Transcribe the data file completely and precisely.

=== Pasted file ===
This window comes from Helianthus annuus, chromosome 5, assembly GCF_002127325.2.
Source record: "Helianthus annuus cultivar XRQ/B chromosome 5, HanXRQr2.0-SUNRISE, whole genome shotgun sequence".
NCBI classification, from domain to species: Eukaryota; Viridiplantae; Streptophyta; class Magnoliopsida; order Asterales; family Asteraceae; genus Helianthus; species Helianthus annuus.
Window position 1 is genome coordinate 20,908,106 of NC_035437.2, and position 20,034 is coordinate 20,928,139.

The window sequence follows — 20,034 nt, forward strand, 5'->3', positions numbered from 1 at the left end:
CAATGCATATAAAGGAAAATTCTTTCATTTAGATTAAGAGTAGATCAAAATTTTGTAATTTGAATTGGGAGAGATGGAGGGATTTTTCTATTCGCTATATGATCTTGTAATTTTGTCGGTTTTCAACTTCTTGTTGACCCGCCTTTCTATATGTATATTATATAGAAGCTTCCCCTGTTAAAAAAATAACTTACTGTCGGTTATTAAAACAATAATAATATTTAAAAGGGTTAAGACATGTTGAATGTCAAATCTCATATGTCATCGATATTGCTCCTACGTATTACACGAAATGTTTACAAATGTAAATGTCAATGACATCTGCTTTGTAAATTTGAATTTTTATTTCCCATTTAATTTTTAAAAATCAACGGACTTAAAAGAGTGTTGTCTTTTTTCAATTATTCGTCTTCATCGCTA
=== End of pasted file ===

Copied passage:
This window comes from Helianthus annuus, chromosome 5, assembly GCF_002127325.2.
Source record: "Helianthus annuus cultivar XRQ/B chromosome 5, HanXRQr2.0-SUNRISE, whole genome shotgun sequence".
NCBI classification, from domain to species: Eukaryota; Viridiplantae; Streptophyta; class Magnoliopsida; order Asterales; family Asteraceae; genus Helianthus; species Helianthus annuus.
Window position 1 is genome coordinate 20,908,106 of NC_035437.2, and position 20,034 is coordinate 20,928,139.

The window sequence follows — 20,034 nt, forward strand, 5'->3', positions numbered from 1 at the left end:
CAATGCATATAAAGGAAAATTCTTTCATTTAGATTAAGAGTAGATCAAAATTTTGTAATTTGAATTGGGAGAGATGGAGGGATTTTTCTATTCGCTATATGATCTTGTAATTTTGTCGGTTTTCAACTTCTTGTTGACCCGCCTTTCTATATGTATATTATATAGAAGCTTCCCCTGTTAAAAAAATAACTTACTGTCGGTTATTAAAACAATAATAATATTTAAAAGGGTTAAGACATGTTGAATGTCAAATCTCATATGTCATCGATATTGCTCCTACGTATTACACGAAATGTTTACAAATGTAAATGTCAATGACATCTGCTTTGTAAATTTGAATTTTTATTTCCCATTTAATTTTTAAAAATCAACGGACTTAAAAGAGTGTTGTCTTTTTTCAATTATTCGTCTTCATCGCTA